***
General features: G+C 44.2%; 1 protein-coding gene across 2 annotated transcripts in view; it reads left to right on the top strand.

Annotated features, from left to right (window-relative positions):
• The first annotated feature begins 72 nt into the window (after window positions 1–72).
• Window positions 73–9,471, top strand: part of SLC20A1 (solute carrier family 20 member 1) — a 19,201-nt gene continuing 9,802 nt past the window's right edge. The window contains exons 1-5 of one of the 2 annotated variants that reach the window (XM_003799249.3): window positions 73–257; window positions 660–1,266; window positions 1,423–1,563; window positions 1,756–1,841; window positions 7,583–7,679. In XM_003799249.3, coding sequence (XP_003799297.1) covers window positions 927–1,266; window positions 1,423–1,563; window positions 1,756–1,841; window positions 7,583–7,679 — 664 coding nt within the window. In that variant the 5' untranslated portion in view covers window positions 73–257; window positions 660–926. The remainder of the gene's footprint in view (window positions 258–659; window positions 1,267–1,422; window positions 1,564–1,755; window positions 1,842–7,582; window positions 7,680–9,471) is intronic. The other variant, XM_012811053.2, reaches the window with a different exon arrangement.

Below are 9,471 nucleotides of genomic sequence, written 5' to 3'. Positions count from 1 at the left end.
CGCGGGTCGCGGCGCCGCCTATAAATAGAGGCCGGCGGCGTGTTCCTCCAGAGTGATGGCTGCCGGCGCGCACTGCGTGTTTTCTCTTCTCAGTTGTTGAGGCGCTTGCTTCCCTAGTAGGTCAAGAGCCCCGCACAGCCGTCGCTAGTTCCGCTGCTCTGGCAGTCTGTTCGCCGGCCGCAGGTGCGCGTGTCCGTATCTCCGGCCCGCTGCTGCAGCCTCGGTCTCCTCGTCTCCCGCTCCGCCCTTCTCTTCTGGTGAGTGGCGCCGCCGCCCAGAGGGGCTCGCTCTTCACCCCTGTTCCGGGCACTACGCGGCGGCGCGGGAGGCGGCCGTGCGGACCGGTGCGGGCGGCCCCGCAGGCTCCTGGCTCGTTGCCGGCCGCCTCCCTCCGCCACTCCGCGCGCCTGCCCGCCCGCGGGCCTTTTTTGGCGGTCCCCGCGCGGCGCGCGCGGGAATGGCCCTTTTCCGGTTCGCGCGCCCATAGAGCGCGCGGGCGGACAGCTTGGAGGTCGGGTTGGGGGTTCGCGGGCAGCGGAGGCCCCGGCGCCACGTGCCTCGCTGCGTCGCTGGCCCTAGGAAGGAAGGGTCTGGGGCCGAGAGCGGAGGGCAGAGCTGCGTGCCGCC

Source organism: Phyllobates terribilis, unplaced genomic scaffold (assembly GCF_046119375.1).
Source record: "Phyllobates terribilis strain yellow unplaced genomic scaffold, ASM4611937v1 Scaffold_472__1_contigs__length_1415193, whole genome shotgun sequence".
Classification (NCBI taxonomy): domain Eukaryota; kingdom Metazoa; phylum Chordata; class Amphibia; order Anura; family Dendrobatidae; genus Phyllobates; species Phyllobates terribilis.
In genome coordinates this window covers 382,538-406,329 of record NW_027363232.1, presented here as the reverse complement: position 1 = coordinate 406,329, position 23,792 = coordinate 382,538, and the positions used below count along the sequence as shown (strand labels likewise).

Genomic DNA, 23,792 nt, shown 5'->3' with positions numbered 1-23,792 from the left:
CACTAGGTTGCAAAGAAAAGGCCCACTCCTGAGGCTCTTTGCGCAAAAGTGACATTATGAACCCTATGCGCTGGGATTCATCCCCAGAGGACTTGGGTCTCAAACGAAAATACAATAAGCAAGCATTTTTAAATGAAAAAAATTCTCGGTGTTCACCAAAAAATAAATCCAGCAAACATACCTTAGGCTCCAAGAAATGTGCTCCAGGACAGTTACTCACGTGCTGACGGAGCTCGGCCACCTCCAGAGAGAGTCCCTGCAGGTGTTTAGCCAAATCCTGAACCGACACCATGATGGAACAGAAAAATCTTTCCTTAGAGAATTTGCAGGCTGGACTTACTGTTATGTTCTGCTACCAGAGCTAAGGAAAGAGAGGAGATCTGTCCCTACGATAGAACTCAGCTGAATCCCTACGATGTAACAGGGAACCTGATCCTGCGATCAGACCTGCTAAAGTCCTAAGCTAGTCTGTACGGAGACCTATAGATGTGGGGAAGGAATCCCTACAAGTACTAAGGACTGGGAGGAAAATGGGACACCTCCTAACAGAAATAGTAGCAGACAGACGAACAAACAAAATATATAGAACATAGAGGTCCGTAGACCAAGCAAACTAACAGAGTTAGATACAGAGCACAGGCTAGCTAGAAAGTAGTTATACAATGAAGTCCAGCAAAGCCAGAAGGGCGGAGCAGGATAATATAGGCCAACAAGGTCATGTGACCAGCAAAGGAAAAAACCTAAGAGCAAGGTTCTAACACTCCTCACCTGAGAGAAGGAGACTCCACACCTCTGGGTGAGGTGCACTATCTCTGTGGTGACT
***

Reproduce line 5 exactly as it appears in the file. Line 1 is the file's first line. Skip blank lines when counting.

Below are 9,471 nucleotides of genomic sequence, written 5' to 3'. Positions count from 1 at the left end.